A show on the ecological crisis prompts Daisy Sainsbury to question the political role of art
A collaboration with Qatari museum Mathaf, Notre monde brûle (Our World Is Burning) offers an ambitious survey of contemporary art from the Middle East and North Africa. Some 30 artists address three interwoven phenomena: the ecological crisis, the successive sociopolitical crises facing the region and a crisis of history, where traditional narratives are being dismantled and supplanted, not least in artistic practice.
The tone is set by Amal Kenawy’s The Silent Multitudes (2010), an installation that replicates the dimensions of shoebox flats in Cairo’s poorest neighbourhoods. The walls consist of flammable gas cylinders; inside, a video of a gas cylinder being kicked along the pavement underscores the foreboding atmosphere. Created just before the 2011 Egyptian revolution, Kenawy’s work captures the uneasy feeling of imminent upheaval. Shirin Neshat’s Our House Is on Fire (2013), meanwhile, takes us directly to the revolution’s aftermath, with portraits of Egyptians who lost loved ones during the conflict. While powerful, the photographs look almost too beautiful, too aesthetically sanitised alongside Mounira Al Solh’s I strongly believe in our right to be frivolous (2012–), portraits of Syrian refugees sketched alongside handwritten testimonies. Drawn on the lined paper used to process asylum requests, the images feel improvised, the makeshift artistic practice echoing the necessary resourcefulness of displaced people.
Sculptures by American artist Michael Rakowitz, entitled The Invisible Enemy Should Not Exist (2007–), also embed the precarity of the situation they evoke into the substance of the works themselves. After the Fall of Baghdad in 2003, Iraq’s National Museum was looted, and numerous artworks and artefacts destroyed. Using Interpol’s inventory of the missing objects, Rakowitz recreated lifesize replicas assembled from food packaging and Arabic newspapers; these foreground the instability of both cultural heritage and political regimes. This quality reappears in works dealing with environmental themes, such as Khalil El Ghrib’s untitled, undated installation of cardboard, oxidised copper and lichens, depicting the fragile equilibrium of living ecosystems. But while a parallel might be found here between ecological and sociopolitical crises, there are limitations to such comparisons, given the different timescales, geographies and subsequent distribution of responsibility involved.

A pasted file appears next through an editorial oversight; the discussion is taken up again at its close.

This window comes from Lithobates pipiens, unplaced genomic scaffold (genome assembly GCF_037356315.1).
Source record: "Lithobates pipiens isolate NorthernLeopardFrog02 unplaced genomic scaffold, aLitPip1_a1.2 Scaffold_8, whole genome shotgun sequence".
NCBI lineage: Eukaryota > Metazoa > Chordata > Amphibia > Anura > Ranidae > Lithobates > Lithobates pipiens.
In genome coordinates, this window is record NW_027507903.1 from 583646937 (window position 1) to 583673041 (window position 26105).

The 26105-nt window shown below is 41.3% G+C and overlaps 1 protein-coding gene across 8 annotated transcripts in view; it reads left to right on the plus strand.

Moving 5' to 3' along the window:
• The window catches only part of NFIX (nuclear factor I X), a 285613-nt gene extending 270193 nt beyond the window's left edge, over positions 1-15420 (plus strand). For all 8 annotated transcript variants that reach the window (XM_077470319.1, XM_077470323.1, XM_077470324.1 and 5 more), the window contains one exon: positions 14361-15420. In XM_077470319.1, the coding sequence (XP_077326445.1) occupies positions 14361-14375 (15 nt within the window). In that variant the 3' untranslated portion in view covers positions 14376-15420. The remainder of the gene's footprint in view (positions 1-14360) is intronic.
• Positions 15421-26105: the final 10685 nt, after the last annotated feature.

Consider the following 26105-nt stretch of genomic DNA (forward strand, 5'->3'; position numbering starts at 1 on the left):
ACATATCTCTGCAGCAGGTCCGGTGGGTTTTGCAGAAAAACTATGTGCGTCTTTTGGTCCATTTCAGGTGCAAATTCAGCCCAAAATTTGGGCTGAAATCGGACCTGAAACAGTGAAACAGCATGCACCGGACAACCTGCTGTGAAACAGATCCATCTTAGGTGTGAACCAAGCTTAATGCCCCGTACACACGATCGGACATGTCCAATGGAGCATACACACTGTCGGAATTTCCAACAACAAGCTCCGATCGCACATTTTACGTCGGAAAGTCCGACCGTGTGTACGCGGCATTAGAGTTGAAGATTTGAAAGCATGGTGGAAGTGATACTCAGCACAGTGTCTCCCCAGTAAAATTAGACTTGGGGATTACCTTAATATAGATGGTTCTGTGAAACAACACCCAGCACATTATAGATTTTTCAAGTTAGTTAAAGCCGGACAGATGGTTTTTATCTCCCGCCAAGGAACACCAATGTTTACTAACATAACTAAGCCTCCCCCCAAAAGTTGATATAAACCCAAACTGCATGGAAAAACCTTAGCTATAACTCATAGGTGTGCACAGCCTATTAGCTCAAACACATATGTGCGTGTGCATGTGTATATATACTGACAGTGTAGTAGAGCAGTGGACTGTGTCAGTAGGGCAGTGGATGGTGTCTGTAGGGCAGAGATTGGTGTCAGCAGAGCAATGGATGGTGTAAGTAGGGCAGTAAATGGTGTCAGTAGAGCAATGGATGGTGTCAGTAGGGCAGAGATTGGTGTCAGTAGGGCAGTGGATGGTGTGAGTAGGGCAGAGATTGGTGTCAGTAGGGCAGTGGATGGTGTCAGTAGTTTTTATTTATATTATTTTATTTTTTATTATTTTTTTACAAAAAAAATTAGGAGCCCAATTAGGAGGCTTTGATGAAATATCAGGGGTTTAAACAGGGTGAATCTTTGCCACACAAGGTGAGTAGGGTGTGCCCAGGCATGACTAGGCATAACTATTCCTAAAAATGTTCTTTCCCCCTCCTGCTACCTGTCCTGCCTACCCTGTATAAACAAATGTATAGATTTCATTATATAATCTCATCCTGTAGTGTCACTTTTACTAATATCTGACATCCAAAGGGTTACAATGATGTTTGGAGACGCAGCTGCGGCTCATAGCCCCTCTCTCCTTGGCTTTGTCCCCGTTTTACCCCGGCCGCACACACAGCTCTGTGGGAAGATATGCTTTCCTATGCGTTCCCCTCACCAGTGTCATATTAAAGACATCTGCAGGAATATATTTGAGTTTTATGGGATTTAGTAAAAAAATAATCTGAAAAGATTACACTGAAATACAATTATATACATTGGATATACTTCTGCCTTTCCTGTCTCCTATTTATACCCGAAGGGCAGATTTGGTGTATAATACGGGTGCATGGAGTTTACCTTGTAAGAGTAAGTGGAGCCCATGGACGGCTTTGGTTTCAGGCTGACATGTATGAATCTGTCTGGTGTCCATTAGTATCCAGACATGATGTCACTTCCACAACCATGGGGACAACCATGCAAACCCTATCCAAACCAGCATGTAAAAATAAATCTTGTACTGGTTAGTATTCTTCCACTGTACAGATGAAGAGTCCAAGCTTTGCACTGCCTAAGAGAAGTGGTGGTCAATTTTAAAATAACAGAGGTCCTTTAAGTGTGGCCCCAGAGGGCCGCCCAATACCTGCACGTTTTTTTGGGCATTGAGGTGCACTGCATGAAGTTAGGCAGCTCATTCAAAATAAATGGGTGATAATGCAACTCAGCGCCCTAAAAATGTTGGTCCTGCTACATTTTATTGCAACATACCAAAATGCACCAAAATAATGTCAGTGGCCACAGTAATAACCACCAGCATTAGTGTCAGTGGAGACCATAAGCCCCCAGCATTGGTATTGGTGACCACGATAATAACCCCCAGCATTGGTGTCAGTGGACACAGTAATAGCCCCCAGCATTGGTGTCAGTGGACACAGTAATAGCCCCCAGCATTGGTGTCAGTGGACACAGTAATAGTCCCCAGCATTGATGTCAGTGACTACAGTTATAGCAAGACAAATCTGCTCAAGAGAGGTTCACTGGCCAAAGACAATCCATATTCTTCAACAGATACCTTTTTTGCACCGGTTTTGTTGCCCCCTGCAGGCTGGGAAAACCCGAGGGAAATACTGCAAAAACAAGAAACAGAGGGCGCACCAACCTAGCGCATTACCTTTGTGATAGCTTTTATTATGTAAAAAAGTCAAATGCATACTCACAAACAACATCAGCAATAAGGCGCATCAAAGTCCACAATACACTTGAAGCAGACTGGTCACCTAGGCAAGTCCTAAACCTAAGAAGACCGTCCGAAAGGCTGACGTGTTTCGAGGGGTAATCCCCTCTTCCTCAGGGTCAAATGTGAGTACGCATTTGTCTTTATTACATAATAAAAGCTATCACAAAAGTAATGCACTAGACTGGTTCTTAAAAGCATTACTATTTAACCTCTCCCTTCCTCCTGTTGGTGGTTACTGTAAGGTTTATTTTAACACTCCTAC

Francis Alÿs’s contribution contextualises many of the surrounding works by examining the discourses that have arisen around geopolitical conflict. Based on time spent with British troops in Afghanistan’s Helmand Province, his backlit oil paintings on tracing paper resemble maps in military headquarters. Abstracted landmasses in yellow and green are labelled with dialectic couplings: subject/ object, us/them, tourist/migrant. These labels evoke cartography’s colonialist history, the way borders and territories are instrumentalised in nationalist rhetoric, but also the terminology of postcolonial theory and the possibility of challenging dominant discourses and their accompanying ideologies.
When Notre monde brûle was announced, the Palais de Tokyo faced criticism over its collaboration with Qatar’s state-funded museum. LGBTQ+ groups called for the exhibition to be pulled. Given the show accentuates humanist, socially progressive values in curatorial comments and the works included, the discrepancy between these values and those espoused by its funders doesn’t go unmissed. This raises a question about the political role of art institutions and what we expect of them: should exhibition organisers, as members of an institution, take an overt position? Or, as in this instance, is it enough to exhibit works that challenge the political status quo to hint towards art’s capacity to effect change? The answer clearly differs according to the institutions involved, the constraints of their national legal frameworks and the risks they run by taking such a stance. In certain circumstances, an oblique approach may be the only leeway a curator has; in others, an institution’s silence can hang heavy over the show.
Notre monde brûle, Palais de Tokyo, Paris, 21 February – 17 May 2020
From the April 2020 issue of ArtReview